I've noticed lots of posts on blogs or twitter (typical example here) advising the adoption of left-wing tactics. Those posts come from an alternate timeline in which the Left is winning. In the real world …

THEY LOST!
In politics, they lost the Presidency, the Senate, the House, most governorships, and most state legislatures. If we had a real Republican in the White House, we'd be well on the way to repealing Obamacare.

They're even losing the Culture Wars. Chik Fil-A: They lost. Duck Dynasty: They lost. DropBox: They lost. Hobby Lobby: They lost. WeRateDogs: They're losing. They're vulnerable.

### How Some People Intend Net Neutrality to Work

Maybe the cartoonists had no idea of how net neutrality would work, but other people have some idea of how they want it to work.

Either some of the supporters of net neutrality are even more ignorant than the cartoonists or the cartoonists underestimated how much of a threat to freedom it would be.

By the way, smacking down a content provider hogging 30% of the bandwidth does not count as “broken.”

### Four Political Factions

The Right-Wing NutJobs with which I'm sometimes allied will find it hard to believe that leftists are opposed to the “Establishment”. It isn't as absurd as it might seem. There is reason to think the media are not owned by far leftists. I think we can clear up the confusion of whether the “mainstream” media are right or left if we note that there are at least four political viewpoints common in the U.S. today:
1. the Establishment right;
2. the Populist right;
3. the Establishment left;
4. the Populist left.
We see that the first three are well represented (section 3 is excessively well represented) but the last tends to be ignored except when another group (usually 3) decides to speak for it. (Section 2 cannot be ignored nowadays. Even before the current administration, it was condemned but it was not ignored.)

The Populist left includes but is not limited to the underclass. It also includes underpaid artists, underpaid writers, underpaid musicians, much of the west side of Manhattan, and wacko ex-professors in Montana. (The Usenet version of this was written some time ago and it was based on a CompuServe rant dated April 22, 1996.)

The Establishment left tends to define itself in opposition to the Populist right. It will go along with the Populist left when it disagrees with the Populist right (e.g., on gay rights) or when the Populist right is apathetic (e.g., on nuclear power) but will oppose both populisms when they agree (e.g., on free trade).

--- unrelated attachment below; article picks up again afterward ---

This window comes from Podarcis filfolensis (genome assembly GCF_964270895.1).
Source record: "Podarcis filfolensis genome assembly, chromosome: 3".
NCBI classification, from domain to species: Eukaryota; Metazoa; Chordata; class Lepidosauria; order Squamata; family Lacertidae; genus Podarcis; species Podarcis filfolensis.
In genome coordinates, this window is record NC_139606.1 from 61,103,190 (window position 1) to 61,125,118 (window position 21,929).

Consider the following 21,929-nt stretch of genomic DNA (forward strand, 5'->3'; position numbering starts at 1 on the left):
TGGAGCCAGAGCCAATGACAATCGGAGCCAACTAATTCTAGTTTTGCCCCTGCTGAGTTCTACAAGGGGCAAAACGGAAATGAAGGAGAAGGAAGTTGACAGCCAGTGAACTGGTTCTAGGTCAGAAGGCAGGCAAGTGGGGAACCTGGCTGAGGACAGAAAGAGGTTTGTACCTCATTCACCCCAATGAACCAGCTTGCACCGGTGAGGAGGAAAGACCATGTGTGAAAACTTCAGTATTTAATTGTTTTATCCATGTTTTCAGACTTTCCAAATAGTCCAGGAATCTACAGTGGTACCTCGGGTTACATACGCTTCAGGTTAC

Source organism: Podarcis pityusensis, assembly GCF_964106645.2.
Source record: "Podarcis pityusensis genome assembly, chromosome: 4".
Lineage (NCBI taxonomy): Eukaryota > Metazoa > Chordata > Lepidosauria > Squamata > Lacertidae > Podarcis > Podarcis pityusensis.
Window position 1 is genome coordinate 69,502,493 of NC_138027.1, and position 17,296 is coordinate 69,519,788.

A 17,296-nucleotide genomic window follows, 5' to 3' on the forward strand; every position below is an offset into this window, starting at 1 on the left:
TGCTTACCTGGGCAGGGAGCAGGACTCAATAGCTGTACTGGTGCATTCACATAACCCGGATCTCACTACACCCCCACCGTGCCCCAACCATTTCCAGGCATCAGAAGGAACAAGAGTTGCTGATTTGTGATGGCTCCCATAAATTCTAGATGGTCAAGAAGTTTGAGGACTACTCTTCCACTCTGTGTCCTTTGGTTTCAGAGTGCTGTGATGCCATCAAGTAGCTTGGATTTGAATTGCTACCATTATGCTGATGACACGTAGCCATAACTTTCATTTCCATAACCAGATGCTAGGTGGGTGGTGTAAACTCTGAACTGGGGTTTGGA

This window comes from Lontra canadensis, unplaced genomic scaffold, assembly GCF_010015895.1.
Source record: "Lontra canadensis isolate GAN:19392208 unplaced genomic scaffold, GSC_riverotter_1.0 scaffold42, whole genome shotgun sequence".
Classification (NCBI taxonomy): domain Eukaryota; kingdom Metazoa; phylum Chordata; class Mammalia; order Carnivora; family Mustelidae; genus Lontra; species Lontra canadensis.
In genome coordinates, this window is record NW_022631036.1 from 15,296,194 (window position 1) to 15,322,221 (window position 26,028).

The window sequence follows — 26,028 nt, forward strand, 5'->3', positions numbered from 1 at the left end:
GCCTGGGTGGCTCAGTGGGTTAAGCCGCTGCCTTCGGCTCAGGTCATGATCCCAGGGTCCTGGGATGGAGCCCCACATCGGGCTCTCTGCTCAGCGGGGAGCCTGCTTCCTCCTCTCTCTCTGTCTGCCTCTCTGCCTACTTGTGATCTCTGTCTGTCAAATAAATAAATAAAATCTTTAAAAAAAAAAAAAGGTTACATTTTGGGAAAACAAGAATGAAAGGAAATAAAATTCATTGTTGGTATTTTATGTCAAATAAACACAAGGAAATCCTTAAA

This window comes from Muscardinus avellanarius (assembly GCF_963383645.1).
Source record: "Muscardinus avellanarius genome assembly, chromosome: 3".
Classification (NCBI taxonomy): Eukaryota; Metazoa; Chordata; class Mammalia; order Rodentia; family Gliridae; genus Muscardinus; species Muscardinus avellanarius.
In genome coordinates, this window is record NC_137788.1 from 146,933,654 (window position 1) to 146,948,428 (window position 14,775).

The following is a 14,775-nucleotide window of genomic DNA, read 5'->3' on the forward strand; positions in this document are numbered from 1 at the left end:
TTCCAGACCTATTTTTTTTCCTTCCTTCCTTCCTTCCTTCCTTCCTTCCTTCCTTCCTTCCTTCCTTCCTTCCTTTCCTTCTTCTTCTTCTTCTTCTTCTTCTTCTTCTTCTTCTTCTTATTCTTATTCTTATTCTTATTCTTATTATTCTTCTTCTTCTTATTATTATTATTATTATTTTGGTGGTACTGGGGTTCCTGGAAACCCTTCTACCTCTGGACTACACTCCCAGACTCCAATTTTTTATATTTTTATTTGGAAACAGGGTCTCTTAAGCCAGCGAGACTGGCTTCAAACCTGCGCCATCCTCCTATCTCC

The Establishment left will frequently pretend the Populist left does not exist. The Establishment right thinks that is because they will only pay attention to right-wing embarrassments. They may be right.

### Here We Go Again!

Evan Williams, one of the people behind Blogger, now regrets starting Twitter, on the grounds that it my have put Trump in the White House.

This is part of a common pattern:

1. Leftists notice that not everybody agrees with the Enlightened Ones.
2. They attribute that to Establishment brainwashing. (They really do believe that.)
3. They then invent another platform that the Establishment cannot censor. (Seen on Usenet: “The Revolution will be Bloggerized” from a left-wing crackpot.)
4. They then become astounded at how the new platform is being used by The Enemy.
This may be related to the fact that Leftists don't know what capitalism is. (That may also have caused the reaction discussed here.)

As for the next platform … “I have no idea what it will be, and am in no great hurry to find out.

### I Have a Strange Superpower

I have a memory.

I can recall that the Rust Belt was called the Rust Belt long before either NAFTA or large-scale Chinese trade.

I can recall that we didn't have large numbers of people dying in the streets before Obamacare. (Those that were dying in the streets did so as a result of collectivism-inspired riots.)

I can recall when 7% interest was considered the minimum for a monetary crisis. (The interest rates at the peak of the alleged crisis of 2008 were much less.)

Addendum: I sometimes feel like this.

### The Lesson of That United Airlines Incident

The usual claim is that United Airlines incident proves Big Business can get away with anything. I thought the large drop in its stock price in the immediate aftermath proved that it could not actually get away with anything.

As for “What were they thinking?” … The people who set limits on payments to passengers to encourage them to leave voluntarily may have been influenced by the belief that such payments are somehow dishonorable and selecting people by lot is the fairest system. That, in turn, may have been based on the plausible theory that poor people would be more likely to let themselves be bumped as a result of payments.

In other words, this incident may have been due to the anti-market mentality.

### Fearless Girl or Impatient Girl?

The Fearless Girl looks like she's saying “You're late! What took you so long?” This is obviously a protest against the fact that capitalism was rather slow to arrive and set humanity free. It might even be a protest against the fact that capitalism has not yet penetrated to every nook and cranny on Earth.

### When Your Conscience Is in Thrall to Government Policy

According to bio“ethics” experts (seen via National Review):

Objection to providing patients interventions that are at the core of medical practice – interventions that the profession deems to be effective, ethical, and standard treatments – is unjustifiable (AMA Code of Medical Ethics [Opinion 11.2.2]10).28″31

Making the patient paramount means offering and providing accepted medical interventions in accordance with patients’ reasoned decisions. Thus, a health care professional cannot deny patients access to medications for mental health conditions, sexual dysfunction, or contraception on the basis of their conscience, since these drugs are professionally accepted as appropriate medical interventions.

In other words, it would be regarded as unethical for a doctor opposed to capital punishment to refuse to cooperate with the organ banks. If this becomes accepted, we might be an election away from compelling physicians to offer acupuncture. I won't more than mention this is a violation of the First, Ninth, Tenth, and Thirteenth Amendments.

By the way, if enough ethics experts disagree with this, would we be justified in censoring it?

I'm reminded of the anti-circumcision activists who appeal to “Society” while ignoring the fact that “Society” deems them crackpots.